The Northern Hemisphere
29 January 2010
Over the past few days we have been slamming into oncoming seas, so much so that I have been worried that the banging may destroy the computer hard drive, and thus have refrained from normal computer use. Earlier today the wind, and thus swell, changed back from ahead to the beam and we are having a slightly smoother ride.
We crossed the equator on January 25 at 12:32 UTC whilst at 042 degrees 42.7 minutes west. That was at 09:32 local time and thus held off popping the cork of our bottle of bubbly until our dinner. This was Greg, Joy and Louis first crossing and all gave a tot of their bubbly to Neptune, as is the tradition.
Then it rained, and continued doing so for a full day. At the same time we crossed the ITCZ and have been having north easterly winds that have swung to come out of the north on occasions.
On St Helena, if you ask a child where milk comes from, they normally answer "out of a box". This because there are no milk cows on the island and all milk is imported. Well, our saga regarding fish is similar. Ask the crew where fish comes from and the answer will be "out of a tin". This has been my worst trip for fishing! Normally, we have to refrain from putting the lines out as we catch too much. Since St Helena, not one miserable fish other than a few dead flying fish on deck in the mornings.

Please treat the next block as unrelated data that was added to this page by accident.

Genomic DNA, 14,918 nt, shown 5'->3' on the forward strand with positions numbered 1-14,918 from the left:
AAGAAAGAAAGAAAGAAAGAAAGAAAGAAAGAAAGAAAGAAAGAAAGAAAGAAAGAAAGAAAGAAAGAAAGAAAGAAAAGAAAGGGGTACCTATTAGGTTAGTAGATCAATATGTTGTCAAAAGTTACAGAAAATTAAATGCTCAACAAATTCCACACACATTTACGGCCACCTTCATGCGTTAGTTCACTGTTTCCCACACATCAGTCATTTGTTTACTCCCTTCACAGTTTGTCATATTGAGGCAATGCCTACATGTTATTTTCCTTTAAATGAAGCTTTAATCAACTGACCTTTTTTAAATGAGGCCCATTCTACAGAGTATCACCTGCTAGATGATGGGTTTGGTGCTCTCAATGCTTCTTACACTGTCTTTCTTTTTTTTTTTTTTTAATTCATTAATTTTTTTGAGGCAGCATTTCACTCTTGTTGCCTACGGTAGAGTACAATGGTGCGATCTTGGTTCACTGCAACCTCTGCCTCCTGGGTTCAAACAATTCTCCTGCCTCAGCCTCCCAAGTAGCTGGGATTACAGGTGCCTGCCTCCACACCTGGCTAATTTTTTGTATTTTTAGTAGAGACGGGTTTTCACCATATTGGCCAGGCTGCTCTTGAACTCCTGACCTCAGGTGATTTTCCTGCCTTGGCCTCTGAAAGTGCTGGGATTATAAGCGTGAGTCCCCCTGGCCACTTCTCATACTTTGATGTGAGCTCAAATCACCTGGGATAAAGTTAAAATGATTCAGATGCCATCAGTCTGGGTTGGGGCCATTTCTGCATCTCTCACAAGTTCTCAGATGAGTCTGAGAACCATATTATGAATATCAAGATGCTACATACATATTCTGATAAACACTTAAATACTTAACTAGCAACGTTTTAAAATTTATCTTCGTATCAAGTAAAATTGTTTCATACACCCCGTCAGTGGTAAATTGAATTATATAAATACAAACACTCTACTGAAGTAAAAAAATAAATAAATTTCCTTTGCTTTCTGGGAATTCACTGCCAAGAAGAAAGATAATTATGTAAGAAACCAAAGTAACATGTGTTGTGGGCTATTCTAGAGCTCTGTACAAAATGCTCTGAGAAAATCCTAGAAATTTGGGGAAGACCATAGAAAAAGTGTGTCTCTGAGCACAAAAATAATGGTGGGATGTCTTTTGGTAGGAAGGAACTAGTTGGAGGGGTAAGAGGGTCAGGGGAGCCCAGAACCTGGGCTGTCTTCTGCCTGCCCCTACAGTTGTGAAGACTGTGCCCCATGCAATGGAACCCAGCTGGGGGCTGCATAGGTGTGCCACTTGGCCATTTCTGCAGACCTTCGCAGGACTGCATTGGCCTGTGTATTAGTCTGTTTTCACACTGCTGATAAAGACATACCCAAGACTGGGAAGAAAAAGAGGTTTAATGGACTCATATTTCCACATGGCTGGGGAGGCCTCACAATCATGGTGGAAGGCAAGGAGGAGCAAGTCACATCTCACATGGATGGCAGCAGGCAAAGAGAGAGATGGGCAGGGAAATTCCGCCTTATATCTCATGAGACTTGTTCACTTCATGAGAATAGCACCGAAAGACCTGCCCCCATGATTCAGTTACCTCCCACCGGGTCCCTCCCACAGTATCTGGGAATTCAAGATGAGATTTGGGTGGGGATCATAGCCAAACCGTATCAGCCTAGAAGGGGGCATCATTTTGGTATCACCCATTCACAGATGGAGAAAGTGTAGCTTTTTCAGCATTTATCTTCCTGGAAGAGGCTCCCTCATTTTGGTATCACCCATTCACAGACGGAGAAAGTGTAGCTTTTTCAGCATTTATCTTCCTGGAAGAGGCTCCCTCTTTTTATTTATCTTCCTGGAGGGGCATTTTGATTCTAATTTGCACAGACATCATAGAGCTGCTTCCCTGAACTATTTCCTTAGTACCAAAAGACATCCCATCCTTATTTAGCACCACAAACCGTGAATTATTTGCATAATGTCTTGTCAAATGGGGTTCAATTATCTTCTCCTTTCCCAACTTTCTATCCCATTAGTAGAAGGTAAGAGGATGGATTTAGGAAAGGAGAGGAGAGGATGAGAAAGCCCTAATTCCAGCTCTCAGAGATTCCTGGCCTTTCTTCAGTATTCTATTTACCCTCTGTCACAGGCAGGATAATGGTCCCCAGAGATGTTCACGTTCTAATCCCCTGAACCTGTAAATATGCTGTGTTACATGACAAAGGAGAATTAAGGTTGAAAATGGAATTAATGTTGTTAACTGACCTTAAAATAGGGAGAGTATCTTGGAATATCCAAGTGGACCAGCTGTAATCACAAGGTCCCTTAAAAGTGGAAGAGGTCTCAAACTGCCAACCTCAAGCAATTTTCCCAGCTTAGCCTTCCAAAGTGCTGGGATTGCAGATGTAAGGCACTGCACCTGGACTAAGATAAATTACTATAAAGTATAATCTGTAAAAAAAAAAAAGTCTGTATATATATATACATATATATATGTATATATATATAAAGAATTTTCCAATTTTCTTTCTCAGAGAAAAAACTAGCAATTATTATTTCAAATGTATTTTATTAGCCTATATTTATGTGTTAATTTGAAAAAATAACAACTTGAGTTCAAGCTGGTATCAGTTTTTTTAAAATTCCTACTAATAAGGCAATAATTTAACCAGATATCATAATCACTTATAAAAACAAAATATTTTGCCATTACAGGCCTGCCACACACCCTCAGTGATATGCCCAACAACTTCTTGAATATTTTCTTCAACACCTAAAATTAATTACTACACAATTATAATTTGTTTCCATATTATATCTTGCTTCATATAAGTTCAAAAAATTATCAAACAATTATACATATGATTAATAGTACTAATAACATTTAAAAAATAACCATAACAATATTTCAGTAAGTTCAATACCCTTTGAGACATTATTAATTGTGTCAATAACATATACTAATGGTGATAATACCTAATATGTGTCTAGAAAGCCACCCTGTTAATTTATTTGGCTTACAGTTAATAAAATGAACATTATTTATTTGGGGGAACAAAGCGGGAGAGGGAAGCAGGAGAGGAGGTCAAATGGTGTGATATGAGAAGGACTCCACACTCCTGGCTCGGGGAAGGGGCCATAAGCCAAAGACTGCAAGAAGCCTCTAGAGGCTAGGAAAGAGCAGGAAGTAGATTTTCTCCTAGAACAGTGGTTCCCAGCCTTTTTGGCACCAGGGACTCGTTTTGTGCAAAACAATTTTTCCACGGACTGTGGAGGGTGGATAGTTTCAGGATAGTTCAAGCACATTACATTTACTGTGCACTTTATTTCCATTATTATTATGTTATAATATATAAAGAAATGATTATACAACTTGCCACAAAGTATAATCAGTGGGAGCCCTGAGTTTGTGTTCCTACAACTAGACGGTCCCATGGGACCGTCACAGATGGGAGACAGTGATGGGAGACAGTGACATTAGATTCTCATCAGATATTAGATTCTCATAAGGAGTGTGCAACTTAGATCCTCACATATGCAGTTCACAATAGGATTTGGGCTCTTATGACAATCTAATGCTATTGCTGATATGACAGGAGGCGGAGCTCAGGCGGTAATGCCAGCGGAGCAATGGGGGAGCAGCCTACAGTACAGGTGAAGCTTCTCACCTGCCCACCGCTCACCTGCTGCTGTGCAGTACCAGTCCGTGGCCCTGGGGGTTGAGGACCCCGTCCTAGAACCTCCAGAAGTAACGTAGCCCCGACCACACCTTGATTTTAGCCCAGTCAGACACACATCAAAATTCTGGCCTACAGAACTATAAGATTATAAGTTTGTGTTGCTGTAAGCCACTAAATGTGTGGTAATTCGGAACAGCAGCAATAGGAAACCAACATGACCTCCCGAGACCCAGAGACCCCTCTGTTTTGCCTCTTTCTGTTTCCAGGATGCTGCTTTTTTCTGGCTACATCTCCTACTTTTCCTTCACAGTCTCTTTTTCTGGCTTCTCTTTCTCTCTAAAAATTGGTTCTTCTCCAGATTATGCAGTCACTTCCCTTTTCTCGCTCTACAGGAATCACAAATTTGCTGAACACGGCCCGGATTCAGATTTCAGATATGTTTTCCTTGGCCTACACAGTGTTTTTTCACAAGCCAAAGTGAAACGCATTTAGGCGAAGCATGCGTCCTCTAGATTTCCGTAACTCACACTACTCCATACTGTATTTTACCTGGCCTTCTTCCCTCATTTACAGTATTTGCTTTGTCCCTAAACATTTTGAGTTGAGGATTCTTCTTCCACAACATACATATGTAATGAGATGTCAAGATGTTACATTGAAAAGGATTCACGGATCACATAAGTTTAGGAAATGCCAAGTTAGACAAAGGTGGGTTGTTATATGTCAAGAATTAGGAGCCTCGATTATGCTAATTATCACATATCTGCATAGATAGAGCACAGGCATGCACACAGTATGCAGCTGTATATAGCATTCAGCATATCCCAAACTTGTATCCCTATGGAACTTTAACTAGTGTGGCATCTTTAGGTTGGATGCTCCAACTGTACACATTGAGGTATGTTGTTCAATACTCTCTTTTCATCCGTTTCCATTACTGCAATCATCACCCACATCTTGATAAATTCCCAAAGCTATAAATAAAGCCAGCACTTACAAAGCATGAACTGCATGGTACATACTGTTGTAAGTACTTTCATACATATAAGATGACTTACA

Our bird life has been quite good with large numbers around the boat at all times. We have also had a few nights with a Noddy or two landing on board to spend a few hours clinging precariously to the rails. Then they fall off when we go over a large swell and start the landing process again, which can take some time if the wind is blowing.
Of course, the report would not be complete without mentioning the dolphin that come and keep us entertained for ages as they perform their antics off the bows. They really are quite marvellous creatures but do like human contact. Once the crew leave the deck, the dolphin are off to do some fishing, or whatever dolphin do when they are out in the ocean by themselves.
We are slowly closing on our waypoint just south-west of Barbados, which means that our ship spotting competition will be coming to an end. As the score stands, Louis has 19 ships, Greg has 15 and I have 16. With about two days to go, it will be interesting to see who gets the bottle of Caribbean rum.
As things are going, we should reach the channel between St Vincent and St Lucia sometime on Monday. Then it is about a two day sail up to Sint Maarten, where we have to pick up the boats load-gear before an overnight sail to our destination, Tortola. We should reach Tortola on February 5 or 6, depending on the winds we experience in the Caribbean.
I hope the above has brought you up to date on what is happening on board Moorings A1119. Regards from all aboard - John